Movie Review: The Festival

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The National Scot

Written By: Mark Armstrong

Distributor: Film4
Production Company: Fudge Park Productions
Director: Iain Morris
Producer: Claire Jones
Scriptwriters: Keith Akushie and Joe Parham
Main Cast: Joe Thomas, Hammed Animashaun, Claudia O’Doherty, Emma Rigby, Jemaine Clement, Noel Fielding and Nick Frost
Released: August 14 2018
Running Time: 98 Minutes
Certificate: 15

Produced by the creators of The Inbetweeners, The Festival carries on the wild, abrasive and darkly comical nature of that programme into this movie, which takes an all-too-real look at the experience of festival-goers, from the highest of highs to the lowest of lows.

We’re introduced to Nick (Joe Thomas, himself a star from Inbetweeners) and his girlfriend Caitlin (Hannah Tointon). And, by introduced, I mean that the first proper scene begins with them having full-on sex, which sets the tone for the movie. Both are university students about to graduate, but prior to the ceremony, Caitlin drops the bombshell that she might leave him in a few months because, well, that’s what happens with university couples (which is sadly true more often than not). An argument leads her to dump him there and then, and despite a desperate plea during the ceremony itself which only makes Nick a target of further embarrassment, her decision is final.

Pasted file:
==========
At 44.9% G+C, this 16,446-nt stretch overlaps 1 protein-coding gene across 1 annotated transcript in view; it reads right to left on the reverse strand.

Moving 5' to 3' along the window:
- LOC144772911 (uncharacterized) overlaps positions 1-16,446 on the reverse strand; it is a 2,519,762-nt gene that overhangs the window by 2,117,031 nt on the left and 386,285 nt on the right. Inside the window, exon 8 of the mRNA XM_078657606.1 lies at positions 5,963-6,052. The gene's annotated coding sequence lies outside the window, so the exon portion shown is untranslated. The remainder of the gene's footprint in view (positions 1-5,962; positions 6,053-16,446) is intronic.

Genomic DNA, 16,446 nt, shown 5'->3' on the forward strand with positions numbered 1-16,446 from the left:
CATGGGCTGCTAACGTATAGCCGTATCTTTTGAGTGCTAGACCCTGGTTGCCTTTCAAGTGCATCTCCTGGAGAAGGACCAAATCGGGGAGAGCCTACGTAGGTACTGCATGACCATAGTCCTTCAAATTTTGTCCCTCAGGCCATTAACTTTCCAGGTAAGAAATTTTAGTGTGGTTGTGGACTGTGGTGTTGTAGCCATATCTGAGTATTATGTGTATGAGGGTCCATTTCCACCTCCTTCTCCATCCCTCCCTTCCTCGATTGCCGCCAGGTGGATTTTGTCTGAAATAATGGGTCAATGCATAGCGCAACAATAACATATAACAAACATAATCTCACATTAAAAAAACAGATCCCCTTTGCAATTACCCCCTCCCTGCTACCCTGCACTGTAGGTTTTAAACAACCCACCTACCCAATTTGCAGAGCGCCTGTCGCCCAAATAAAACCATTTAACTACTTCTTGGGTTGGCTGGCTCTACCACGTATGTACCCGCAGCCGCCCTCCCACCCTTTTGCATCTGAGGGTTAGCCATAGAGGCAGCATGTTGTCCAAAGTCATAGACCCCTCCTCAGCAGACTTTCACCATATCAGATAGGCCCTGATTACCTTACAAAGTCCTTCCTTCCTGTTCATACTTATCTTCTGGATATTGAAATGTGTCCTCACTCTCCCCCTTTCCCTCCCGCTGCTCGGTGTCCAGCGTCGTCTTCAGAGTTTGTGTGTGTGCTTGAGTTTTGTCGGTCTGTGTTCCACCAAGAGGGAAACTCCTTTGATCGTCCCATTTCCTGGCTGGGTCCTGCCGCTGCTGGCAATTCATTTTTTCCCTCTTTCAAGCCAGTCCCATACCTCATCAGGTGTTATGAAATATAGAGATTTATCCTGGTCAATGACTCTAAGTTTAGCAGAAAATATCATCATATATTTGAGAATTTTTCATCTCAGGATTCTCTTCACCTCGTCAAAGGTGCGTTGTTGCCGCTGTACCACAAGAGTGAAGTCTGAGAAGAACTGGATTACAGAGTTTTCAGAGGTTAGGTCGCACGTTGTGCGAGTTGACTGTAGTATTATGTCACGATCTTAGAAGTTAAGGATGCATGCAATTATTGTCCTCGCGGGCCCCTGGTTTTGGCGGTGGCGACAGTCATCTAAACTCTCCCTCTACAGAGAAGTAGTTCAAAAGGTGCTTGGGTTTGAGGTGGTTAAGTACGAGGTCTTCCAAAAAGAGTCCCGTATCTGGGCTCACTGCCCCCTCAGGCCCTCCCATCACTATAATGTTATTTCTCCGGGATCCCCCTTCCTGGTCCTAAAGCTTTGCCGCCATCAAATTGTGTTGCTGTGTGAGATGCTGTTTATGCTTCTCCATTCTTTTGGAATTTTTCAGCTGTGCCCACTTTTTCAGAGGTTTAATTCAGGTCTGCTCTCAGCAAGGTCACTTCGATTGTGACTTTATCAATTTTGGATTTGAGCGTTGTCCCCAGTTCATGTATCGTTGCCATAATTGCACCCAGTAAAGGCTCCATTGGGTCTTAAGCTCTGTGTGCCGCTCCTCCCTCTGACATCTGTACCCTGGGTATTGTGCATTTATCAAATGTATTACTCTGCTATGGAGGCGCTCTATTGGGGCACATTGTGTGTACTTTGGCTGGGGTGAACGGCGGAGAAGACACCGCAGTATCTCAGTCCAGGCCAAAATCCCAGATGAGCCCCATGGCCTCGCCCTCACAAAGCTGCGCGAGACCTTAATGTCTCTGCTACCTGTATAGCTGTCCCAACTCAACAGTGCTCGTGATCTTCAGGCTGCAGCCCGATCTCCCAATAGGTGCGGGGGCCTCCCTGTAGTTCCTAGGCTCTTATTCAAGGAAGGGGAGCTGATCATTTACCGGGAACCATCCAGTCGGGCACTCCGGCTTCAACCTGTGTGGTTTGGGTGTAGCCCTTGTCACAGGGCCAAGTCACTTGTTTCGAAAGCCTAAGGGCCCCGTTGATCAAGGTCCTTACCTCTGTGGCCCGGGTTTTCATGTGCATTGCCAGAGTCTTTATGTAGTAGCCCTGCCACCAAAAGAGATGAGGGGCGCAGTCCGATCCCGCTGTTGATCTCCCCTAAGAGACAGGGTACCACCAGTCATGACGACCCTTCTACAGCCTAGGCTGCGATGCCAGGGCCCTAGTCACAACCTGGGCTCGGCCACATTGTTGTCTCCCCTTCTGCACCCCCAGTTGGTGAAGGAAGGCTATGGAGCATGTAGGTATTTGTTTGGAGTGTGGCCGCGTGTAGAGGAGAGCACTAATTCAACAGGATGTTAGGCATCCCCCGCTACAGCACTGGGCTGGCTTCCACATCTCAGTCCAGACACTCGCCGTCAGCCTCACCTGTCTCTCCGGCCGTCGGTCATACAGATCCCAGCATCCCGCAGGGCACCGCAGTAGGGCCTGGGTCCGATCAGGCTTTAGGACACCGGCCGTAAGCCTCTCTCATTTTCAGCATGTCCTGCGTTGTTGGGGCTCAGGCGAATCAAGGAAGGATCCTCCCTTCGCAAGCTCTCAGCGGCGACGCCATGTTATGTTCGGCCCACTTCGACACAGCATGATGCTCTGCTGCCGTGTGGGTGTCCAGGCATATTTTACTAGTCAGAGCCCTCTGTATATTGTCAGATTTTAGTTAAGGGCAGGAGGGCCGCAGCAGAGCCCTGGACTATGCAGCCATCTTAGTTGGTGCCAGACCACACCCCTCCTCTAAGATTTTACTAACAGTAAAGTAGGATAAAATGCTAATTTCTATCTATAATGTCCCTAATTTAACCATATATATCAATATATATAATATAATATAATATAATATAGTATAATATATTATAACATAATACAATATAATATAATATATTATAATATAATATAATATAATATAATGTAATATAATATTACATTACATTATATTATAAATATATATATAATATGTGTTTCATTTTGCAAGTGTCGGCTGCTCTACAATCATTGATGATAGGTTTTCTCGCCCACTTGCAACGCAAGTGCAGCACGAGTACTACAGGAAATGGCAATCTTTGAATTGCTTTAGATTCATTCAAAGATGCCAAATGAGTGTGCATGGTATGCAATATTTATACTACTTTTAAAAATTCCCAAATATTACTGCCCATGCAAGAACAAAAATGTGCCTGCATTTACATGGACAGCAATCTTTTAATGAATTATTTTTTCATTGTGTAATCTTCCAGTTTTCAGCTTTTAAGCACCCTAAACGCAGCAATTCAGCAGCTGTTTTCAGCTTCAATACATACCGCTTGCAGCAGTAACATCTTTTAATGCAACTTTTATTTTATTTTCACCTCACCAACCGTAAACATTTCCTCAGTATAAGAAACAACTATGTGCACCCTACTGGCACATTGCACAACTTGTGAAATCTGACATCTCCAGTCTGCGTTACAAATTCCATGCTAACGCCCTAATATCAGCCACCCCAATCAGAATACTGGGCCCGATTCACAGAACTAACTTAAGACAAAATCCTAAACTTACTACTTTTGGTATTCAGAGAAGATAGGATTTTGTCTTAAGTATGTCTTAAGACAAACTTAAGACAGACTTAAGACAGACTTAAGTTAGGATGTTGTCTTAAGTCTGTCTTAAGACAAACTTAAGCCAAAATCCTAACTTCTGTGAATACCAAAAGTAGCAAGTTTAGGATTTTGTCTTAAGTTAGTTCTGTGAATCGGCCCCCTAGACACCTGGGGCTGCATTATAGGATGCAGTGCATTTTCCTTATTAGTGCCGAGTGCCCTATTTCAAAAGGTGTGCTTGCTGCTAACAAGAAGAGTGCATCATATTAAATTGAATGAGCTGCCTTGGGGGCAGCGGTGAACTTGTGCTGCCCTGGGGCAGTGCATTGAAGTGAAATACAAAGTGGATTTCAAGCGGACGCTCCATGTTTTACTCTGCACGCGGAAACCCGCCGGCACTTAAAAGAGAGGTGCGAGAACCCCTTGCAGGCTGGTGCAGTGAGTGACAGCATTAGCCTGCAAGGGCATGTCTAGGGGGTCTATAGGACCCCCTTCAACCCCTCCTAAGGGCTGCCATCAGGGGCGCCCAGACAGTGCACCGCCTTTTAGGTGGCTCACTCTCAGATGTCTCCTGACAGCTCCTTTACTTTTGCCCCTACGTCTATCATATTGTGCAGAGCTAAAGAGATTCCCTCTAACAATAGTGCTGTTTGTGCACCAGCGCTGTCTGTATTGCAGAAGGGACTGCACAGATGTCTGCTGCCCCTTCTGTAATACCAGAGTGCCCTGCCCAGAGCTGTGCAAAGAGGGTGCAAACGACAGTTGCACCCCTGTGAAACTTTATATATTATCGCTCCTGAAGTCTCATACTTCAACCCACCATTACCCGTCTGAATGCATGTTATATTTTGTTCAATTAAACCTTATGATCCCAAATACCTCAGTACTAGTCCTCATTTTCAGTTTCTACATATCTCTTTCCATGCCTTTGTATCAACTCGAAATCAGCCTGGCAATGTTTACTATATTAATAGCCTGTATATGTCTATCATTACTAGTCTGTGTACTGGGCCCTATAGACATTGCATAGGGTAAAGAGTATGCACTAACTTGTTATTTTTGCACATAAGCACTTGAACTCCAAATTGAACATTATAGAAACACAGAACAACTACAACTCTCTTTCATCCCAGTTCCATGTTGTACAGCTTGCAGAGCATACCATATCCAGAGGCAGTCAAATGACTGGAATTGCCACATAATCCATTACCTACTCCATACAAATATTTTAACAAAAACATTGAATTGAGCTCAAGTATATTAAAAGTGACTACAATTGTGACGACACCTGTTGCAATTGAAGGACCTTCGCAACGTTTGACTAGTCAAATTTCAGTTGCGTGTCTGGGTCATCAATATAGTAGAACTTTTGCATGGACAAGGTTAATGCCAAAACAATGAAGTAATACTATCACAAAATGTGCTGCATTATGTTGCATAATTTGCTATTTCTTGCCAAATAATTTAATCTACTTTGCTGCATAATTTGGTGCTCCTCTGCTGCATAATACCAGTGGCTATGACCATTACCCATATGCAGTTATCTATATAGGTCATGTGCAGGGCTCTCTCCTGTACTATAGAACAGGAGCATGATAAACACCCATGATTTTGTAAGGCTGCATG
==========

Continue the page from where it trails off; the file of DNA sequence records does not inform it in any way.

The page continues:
Nick locks himself in his room for days on end, only interrupted by his friend Shane (Hammed Animashaun) who reminds him that they have tickets to a major music festival. Shane particularly wants to go so that he can see his hero Hammerhead (or, as Nick calls him, a “tw-t” with a helmet). Reluctantly, Nick obliges, and his mood sours further when, en route via the train, they meet a needy girl named Amy (Claudia O’Doherty), who talks the legs off them. Shane quickly takes a fondness towards her, but it becomes Nick’s worst nightmare.

And things don’t improve upon their arrival at the big party itself, when they bump into some of their uni friends, one of whom just happens to be Caitlin. The atmosphere is awkward, even when they agree to just be mates. As the festival rolls on, Nick ends up in a number of situations which only cause further problems for him, especially when he tries to find Caitlin’s lost phone as a good-will gesture, only to end up inadvertently becoming a Peeping Tom when Caitlin returns to her tent to get it on with Pirate (Kurt Yaeger), a guy who joins Caitlin’s gang during the festival and quickly becomes a thorn in Nick’s side.

Quickly, he and Shane becomes outcasts, with only Amy willing to give them the time of day. Nick just wants to go home at this point, while Shane wishes to stick around to see Hammerhead, and maybe even meet him if it were possible. Soon, Nick is left to his own devices, and after meeting a girl who appears to be dressed as a Smurf (Emma Rigby), he finally starts having “fun”, which of course only ends up worsening things. As for Shane and Amy, their relationship only becomes stronger, but ultimately all of their fates are still intertwined, leading to a climax where they risk not only missing the remainder of the festival, but having their existing friendships potentially be broken.